Encoding smart antibiotics
A method for designing antibiotics based on random binary encoding, developed by a team led by the National Physical Laboratory (NPL), could open up new opportunities in drug discovery.
Biological activity is encoded in molecular sequences of twenty unique amino acids. Antimicrobial activity is no exception and is programmed in short sequences called antimicrobial peptides, which are used by our immune systems to combat bacteria.
As the spread of antimicrobial resistance drives the need for stronger, faster and more selective treatments, researchers are developing new sequences based on these naturally-occurring peptides for use in antimicrobial therapies. However, much remains unknown about such sequences – in particular, which sequences are most effective against bacteria without harming our own bodies' cells? And what structural features drive selectivity?
An international team of researchers led by NPL set out to explore antimicrobial selectivity by creating two sets of millions of random antimicrobial sequences built from just two amino acids. The first set of sequences they created was predicted to effectively kill bacteria while also affecting human red blood cells; the second set of sequences was created to exclusively target bacterial cells.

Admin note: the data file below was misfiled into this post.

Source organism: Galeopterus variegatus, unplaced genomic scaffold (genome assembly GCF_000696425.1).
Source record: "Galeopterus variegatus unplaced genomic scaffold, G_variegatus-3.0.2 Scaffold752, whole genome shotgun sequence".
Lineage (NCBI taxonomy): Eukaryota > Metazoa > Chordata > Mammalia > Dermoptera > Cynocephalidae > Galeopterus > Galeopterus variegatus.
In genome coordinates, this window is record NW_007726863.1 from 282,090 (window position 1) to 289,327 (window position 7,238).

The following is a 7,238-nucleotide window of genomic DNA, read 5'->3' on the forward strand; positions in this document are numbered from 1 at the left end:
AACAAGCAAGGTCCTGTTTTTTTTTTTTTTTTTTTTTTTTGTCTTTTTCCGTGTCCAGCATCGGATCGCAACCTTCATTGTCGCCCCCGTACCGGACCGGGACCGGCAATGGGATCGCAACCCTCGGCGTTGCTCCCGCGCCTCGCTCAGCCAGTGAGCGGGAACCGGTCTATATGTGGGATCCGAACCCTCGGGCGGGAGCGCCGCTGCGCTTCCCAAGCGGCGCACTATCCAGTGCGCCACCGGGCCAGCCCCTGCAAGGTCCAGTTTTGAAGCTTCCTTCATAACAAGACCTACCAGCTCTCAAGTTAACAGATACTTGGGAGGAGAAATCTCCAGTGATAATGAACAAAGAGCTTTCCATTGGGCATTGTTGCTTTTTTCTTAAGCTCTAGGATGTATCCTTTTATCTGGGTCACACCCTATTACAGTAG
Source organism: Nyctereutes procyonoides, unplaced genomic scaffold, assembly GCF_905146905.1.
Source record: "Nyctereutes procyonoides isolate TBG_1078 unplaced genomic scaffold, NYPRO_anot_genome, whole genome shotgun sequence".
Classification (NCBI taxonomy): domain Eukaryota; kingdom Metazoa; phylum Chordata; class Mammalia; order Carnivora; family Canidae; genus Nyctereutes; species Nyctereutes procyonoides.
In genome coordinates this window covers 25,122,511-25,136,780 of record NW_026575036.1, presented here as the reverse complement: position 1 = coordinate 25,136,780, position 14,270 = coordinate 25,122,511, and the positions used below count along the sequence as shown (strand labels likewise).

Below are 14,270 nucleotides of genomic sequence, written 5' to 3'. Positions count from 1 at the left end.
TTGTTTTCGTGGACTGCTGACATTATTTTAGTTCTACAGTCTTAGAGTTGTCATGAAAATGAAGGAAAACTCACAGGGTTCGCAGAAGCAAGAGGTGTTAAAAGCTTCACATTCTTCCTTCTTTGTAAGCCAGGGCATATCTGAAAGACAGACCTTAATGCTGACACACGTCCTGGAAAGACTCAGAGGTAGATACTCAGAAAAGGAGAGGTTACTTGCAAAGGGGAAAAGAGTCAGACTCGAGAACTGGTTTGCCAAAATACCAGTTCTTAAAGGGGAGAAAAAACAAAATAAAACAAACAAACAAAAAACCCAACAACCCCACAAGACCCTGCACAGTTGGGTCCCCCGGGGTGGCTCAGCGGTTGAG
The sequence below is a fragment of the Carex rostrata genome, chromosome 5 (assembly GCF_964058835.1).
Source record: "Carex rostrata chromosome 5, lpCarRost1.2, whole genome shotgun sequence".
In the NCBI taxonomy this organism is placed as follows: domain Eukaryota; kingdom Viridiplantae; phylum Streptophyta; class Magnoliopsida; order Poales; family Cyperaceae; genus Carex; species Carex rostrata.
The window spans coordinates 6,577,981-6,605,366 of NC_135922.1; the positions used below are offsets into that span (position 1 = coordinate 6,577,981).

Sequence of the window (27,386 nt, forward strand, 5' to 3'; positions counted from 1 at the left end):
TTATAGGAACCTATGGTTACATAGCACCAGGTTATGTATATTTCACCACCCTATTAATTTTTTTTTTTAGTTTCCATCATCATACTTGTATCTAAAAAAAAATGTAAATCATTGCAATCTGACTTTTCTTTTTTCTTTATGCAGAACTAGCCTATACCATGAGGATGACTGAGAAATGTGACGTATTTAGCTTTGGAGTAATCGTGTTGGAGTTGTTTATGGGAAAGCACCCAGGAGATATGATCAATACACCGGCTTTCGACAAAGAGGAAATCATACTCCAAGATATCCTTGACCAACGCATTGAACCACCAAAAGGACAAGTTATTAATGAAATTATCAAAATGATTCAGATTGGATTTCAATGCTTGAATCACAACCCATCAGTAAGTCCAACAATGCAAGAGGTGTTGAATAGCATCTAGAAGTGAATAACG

To achieve this, the team capitalised on the property of chirality by replacing one of the two amino acids with its mirror image. All naturally-occurring protein sequences are chiral (i.e. not identical to their mirror image), a property which leads to their reversed-chirality (mirror image) forms not being able to impact on our immune systems. In contrast, bacteria often switch chirality to produce antibiotics capable of fighting off other bacteria, and can therefore be affected by reversed-chirality sequences.
Consequently, the set of antimicrobial sequences with partially-reversed chirality effectively killed bacteria, including superbugs MRSA and VSE, without negatively affecting human cells, even at very high concentrations. Most strikingly, the two sets of sequences exhibited two fundamentally different physical mechanisms – the toxic homochiral sequences tended to perforate bacterial membranes, while the highly-selective reversed-chirality sequences left no visible markings on membrane surfaces.
The findings, reported in the journal Angewandte Chemie and conducted in collaboration with the Hebrew University of Jerusalem, the University of Brighton, the University of Western Australia and the University of Oxford, could open up new opportunities in drug discovery for encoding highly-selective antimicrobials.
Reproducible measurements of antimicrobial activity are essential to ensuring confidence in the next generation of safe, effective treatments, and NPL's Biotechnology group is developing the measurement infrastructure needed to underpin antimicrobial discovery and development.